WASHINGTON – The U.S. said Wednesday it would block imports from a major Chinese producer of cotton goods because of its reliance on workers detained as part of a crackdown on ethnic minorities in China's northwest.
Customs and Border Protection issued an order halting shipments from the state-controlled Xinjiang Production and Construction Corps. Any U.S. company seeking to import goods from the company would have to prove they were not made with the forced labor of Uighurs and other ethnic minorities subjected to the crackdown.
China swiftly denounced the measure, with foreign ministry spokesperson Hua Chunying calling it a deliberate effort to use “false news" to “restrict and suppress relevant Chinese parties and enterprises and curb China’s development."
In July, the U.S. Treasury added XPCC to a sanctions list that prohibits Americans from conducting any financial transactions with the company. It is the sixth enterprise from the Uighur region whose goods have been blocked by Customs in recent months.
Still, the new order represents an escalation of U.S. efforts to pressure China over its campaign in Xinjiang, where authorities have imprisoned more than 1 million people in brutal conditions as part an effort to force ethnically and culturally distinct minorities to assimilate into the dominate Han Chinese culture.
XPCC controls about a third of cotton production in the Uighur region and about 6% of all cotton globally, according to the Worker Rights Consortium, a nongovernmental organization.
“CBP’s action is a body-blow to every brand that intends to continue sourcing cotton from the Uighur Region,” Scott Nova, the group's executive director, said in a statement.
U.S. officials, in announcing the trade measure, did not name any companies that have imported goods produced by XPCC.
“China’s systemic abuse of forced labor in the Xinjiang region should disturb every American business and consumer,” acting CBP Commissioner Mark Morgan said. “Forced labor is a human rights violation that hurts vulnerable workers and introduces unfair competition into global supply chains."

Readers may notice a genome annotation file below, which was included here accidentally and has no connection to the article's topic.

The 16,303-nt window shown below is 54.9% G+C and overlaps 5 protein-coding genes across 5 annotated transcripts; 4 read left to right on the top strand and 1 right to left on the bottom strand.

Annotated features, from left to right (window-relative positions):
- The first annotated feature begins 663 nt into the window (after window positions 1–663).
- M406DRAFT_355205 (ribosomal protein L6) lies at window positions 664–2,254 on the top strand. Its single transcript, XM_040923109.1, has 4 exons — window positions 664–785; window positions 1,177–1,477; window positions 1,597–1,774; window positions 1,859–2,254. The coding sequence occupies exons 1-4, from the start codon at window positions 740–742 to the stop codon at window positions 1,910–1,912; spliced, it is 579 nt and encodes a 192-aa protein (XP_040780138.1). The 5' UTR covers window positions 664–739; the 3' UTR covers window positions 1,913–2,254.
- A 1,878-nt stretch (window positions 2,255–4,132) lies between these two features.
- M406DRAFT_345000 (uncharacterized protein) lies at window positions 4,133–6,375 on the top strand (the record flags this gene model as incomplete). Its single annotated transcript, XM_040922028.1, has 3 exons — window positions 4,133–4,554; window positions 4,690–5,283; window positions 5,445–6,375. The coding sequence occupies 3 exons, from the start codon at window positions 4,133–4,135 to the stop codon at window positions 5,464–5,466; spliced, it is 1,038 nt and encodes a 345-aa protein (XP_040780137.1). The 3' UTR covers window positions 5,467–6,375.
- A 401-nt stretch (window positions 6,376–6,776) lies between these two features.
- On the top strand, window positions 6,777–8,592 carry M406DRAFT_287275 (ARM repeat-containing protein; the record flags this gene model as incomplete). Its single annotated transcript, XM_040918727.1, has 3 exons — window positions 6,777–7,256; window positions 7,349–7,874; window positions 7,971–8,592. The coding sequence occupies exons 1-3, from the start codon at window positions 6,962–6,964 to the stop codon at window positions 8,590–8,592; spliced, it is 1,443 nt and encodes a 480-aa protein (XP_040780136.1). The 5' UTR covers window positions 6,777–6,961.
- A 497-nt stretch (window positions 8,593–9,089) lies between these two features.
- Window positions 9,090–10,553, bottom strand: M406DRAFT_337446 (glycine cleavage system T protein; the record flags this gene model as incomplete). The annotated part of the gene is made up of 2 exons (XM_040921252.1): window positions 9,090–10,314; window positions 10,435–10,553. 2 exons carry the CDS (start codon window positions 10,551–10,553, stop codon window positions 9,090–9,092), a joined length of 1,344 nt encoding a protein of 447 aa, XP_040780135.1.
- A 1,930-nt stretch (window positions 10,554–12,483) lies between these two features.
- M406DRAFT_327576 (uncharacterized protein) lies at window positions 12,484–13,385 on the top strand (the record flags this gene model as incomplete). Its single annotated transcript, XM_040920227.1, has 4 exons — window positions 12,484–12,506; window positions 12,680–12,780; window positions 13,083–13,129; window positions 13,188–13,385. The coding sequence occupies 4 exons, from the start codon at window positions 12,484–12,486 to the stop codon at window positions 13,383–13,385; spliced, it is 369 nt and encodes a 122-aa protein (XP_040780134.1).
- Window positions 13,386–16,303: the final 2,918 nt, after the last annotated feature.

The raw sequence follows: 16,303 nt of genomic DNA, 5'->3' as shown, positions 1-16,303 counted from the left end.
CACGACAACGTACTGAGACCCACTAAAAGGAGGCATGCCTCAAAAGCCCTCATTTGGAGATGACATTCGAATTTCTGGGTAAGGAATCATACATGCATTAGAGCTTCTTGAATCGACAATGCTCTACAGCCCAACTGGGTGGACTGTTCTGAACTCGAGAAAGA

The Trump administration action comes as Congress considers legislation that would declare all goods produced in Xinjiang as presumptively the product of forced labor and therefore barred from being imported into the United States.
The legislation passed the House of Representatives with overwhelming bipartisan support in September but still must clear the Senate.
The administration is also considering a blanket ban, said acting Deputy Homeland Security Secretary Ken Cuccinelli.
Some companies and business groups oppose a region-wide ban, arguing it would harm legitimate producers and manufacturers because there is no effective way to inspect and audit suppliers. The region is a source of tomatoes and electronic goods as well as cotton and textiles.
China has disputed the widespread and consistent reports of abuse and mistreatment of the Uighurs and other minorities, defending the campaign as an effort to crack down on extremism and claiming the vast network of detention camps are for vocational and language training.
Chinese spokesperson Hua defended Chinese labor practices and treatment of Uighurs, while accusing the U.S. of violating market principles and damaging the interests of both countries' companies and consumers.
“The Xinjiang government at all levels fully respects the employment wishes of ethnic minorities and provides necessary training to workers who voluntarily applied for the (training) sessions to improve their vocational skills," Hua said.